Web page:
With the 2020 presidential election less than a month away, the IU Observatory on Social Media developed a tool called BotSlayer to stop the spread of disinformation and false narratives.
BotSlayer is an all-in-one application that scans social media in order to determine if a message is being pushed and popularized by bots, according to a News at IU release. The program can be downloaded onto most laptops and Mac operating systems. BotSlayer allows users to more easily monitor trends meant to manipulate social media ahead of the election.
“BotSlayer allows users to look forward,” lead software engineer Ben Serette said. “The thing that’s special about it is it will help identify new trends that you weren’t necessarily looking for.”
BotSlayer is an independent tool for users to analyze their own data and set their own search limits, and was developed with journalists, researchers and scientists in mind, Serette said.
BotSlayer allows users to see manipulation trends as they occur on Twitter, using automated or individualized settings. The observatory has also developed a pre-set version of the program, which has automated settings to track election-related activity on Twitter, including hashtags, individual tweets and users.
People can download BotSlayer, then create a developer account on Twitter, which will allow the program to directly connect with data provided by Twitter, Serrette said. Once the program is set up and linked, users can set their own search terms and limits, and data will be collected from Twitter as it becomes available. This data is all compiled on BotSlayer’s interactive dashboard, and can be analyzed to detect patterns.
“We wanted to make it easy to install so reporters and people without technical backgrounds could use it,” Serrette said.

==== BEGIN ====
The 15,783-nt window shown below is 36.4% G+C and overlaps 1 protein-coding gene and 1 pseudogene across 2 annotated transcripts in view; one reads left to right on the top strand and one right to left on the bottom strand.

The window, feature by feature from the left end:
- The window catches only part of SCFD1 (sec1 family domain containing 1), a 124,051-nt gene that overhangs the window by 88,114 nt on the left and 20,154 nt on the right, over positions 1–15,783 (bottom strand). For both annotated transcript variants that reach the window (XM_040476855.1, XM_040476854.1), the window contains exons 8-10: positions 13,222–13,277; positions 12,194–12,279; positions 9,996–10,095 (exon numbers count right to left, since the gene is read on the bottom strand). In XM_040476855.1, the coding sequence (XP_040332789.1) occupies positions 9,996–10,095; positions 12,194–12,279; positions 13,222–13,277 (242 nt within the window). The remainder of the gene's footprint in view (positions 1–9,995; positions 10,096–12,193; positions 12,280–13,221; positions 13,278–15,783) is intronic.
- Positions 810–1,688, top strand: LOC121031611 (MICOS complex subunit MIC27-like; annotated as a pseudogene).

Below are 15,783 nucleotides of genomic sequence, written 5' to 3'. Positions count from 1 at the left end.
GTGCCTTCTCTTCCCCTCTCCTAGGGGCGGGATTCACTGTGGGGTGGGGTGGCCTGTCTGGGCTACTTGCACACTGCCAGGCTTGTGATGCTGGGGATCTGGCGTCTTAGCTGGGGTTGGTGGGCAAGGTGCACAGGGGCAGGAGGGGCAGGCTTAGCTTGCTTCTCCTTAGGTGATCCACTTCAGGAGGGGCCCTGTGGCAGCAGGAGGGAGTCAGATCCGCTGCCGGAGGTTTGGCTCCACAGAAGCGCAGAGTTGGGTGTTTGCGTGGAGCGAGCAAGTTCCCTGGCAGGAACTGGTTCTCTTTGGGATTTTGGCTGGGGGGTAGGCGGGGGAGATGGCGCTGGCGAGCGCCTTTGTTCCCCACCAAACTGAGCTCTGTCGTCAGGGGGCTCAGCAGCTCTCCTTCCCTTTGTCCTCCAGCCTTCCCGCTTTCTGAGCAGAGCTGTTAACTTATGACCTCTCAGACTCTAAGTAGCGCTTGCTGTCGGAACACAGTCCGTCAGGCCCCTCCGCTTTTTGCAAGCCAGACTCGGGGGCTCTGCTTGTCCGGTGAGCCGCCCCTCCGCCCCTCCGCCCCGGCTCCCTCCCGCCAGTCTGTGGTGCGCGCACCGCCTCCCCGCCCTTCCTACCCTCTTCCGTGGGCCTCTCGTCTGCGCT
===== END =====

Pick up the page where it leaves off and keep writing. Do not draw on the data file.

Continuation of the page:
The current version of BotSlayer can only collect data from Twitter. However, it can use Twitter to detect trends through users and hashtags and then track these trends across other websites, said Filippo Menczer, director of the Observatory on Social Media.
The goal of the program is to make it easier for the general public to become aware of how social media can be influenced and manipulated, Menczer said. Bots can be created by people who are paid or sponsored by companies or foreign actors, he said.
“We wanted to make it easy for reporters and scientists to see manipulation of information as it happens,” Menczer said.
Through analysis using the program, researchers at the observatory have seen false news and propaganda campaigns spread by Russian and ISIS-affiliated Twitter accounts, Menczer said. Twitter is able to automatically detect and ban these threats but domestic-created bot campaigns are not found as easily by the platform, he said.
“We discovered that we are all vulnerable to manipulation through social media,” Menczer said. “The more we rely on social media for information and news value, the more vulnerable we are to manipulation through disinformation.”